As our recovery efforts in the states and territories affected by Irene continue, we’re closely monitoring tropical storm Lee in the Gulf of Mexico and Hurricane Katia in the Atlantic. While Katia is currently not a threat to the U.S., those in coastal and inland areas around the Gulf of Mexico should closely monitor tropical storm Lee. Forecasts from the National Weather Service are calling for heavy rains and potential flooding and flash flooding in areas affected by Lee, so make sure you’re taking steps to keep your family safe:
- Don’t put yourself at risk, follow the instructions of local officials, and if they give the order to evacuate - evacuate.
- Avoid walking or driving through flooded areas – it only takes six inches of fast-moving flood water to knock over an adult and two feet to move a vehicle.
- Be aware that flash flooding can occur. If there is any possibility of a flash flood, move immediately to higher ground. Do not wait for instructions to move.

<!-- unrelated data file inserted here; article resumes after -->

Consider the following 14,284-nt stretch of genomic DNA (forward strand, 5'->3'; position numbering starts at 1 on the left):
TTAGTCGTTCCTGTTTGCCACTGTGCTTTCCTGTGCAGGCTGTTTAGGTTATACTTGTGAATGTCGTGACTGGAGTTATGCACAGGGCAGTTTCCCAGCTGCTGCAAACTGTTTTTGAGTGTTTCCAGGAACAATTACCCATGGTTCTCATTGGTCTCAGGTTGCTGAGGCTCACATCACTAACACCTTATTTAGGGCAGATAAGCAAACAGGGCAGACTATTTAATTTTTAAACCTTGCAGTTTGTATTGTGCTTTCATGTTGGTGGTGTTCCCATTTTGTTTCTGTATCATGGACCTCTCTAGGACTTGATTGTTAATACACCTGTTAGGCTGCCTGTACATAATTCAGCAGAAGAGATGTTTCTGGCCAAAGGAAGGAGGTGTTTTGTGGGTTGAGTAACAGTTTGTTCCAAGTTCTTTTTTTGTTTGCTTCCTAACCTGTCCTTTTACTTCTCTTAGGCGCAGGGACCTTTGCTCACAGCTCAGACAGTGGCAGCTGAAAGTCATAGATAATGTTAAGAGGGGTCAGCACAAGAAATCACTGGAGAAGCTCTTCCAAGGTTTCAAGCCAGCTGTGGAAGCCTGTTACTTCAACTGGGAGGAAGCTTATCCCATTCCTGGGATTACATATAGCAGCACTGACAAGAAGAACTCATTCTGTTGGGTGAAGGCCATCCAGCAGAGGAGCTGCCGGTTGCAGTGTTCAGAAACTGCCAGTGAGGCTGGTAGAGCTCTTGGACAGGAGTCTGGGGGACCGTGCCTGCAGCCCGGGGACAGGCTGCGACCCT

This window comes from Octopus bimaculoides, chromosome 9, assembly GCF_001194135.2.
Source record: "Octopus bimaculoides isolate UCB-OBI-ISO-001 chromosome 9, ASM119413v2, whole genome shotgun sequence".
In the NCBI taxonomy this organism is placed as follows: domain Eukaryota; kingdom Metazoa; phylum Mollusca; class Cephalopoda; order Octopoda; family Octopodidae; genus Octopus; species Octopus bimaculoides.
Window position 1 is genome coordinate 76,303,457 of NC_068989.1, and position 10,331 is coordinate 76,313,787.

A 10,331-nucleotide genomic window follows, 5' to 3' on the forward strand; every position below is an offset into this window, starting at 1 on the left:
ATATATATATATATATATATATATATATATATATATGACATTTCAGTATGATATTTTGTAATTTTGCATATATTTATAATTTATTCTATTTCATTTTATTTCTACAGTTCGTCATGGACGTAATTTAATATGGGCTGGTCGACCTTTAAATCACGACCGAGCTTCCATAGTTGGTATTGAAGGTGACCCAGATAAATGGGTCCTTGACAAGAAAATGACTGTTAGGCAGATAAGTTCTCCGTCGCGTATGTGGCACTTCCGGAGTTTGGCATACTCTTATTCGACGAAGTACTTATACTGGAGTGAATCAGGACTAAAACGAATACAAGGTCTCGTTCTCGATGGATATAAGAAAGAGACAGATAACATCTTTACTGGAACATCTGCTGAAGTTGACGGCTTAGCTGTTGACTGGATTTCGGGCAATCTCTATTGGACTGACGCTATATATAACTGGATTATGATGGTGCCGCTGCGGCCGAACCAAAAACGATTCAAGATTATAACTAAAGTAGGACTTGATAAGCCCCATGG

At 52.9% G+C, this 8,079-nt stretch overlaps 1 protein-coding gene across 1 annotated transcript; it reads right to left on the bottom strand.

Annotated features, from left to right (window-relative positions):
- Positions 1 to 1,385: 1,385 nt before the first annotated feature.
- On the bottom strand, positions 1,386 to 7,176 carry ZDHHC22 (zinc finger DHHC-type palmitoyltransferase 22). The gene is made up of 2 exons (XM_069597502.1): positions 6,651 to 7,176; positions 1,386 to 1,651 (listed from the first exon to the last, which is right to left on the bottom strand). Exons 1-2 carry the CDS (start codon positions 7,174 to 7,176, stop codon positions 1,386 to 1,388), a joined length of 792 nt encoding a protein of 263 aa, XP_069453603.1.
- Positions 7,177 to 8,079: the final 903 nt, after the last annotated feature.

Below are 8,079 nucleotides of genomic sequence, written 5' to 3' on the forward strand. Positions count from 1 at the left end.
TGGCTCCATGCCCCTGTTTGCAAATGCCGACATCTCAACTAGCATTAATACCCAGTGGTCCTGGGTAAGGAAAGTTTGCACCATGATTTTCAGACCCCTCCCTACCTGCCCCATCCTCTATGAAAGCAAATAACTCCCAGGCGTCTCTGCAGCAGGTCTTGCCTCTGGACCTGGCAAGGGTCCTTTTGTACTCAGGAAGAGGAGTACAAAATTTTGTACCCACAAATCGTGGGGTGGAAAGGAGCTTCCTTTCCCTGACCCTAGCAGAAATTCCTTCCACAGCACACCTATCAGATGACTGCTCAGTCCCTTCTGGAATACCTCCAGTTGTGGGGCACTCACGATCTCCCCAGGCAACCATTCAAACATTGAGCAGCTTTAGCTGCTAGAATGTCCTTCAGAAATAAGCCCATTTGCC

While it’s still too early to tell exactly where Lee will make the most impact, here’s a reminder about flooding terminology in case your area may experience heavy rainfall:
- Flood Watch: Flooding is possible. Tune in to NOAA Weather Radio, commercial radio, or television for information
- Flash Flood Watch: Flash flooding is possible. Be prepared to move to higher ground; listen to NOAA Weather Radio, commercial radio, or television for information.
- Flood Warning: Flooding is occurring or will occur soon; if advised to evacuate, do so immediately.
- Flash Flood Warning: A flash flood is occurring; seek higher ground on foot immediately.
We’ve deployed an Incident Management and Assistance Team is to Louisiana to assist the state with coordination, and a FEMA liaison officer has been deployed to the Louisiana Governor’s Office of Homeland Security and Emergency Preparedness emergency operation center. In coordination with states, additional liaisons will be deployed to other states and additional assistance will be made available, as needed.
Remember to follow local TV and radio reports for the latest conditions in your area, and visit the National Weather Service at weather.gov (or mobile.weather.gov on your phone) for the latest severe weather watches/warnings in your area.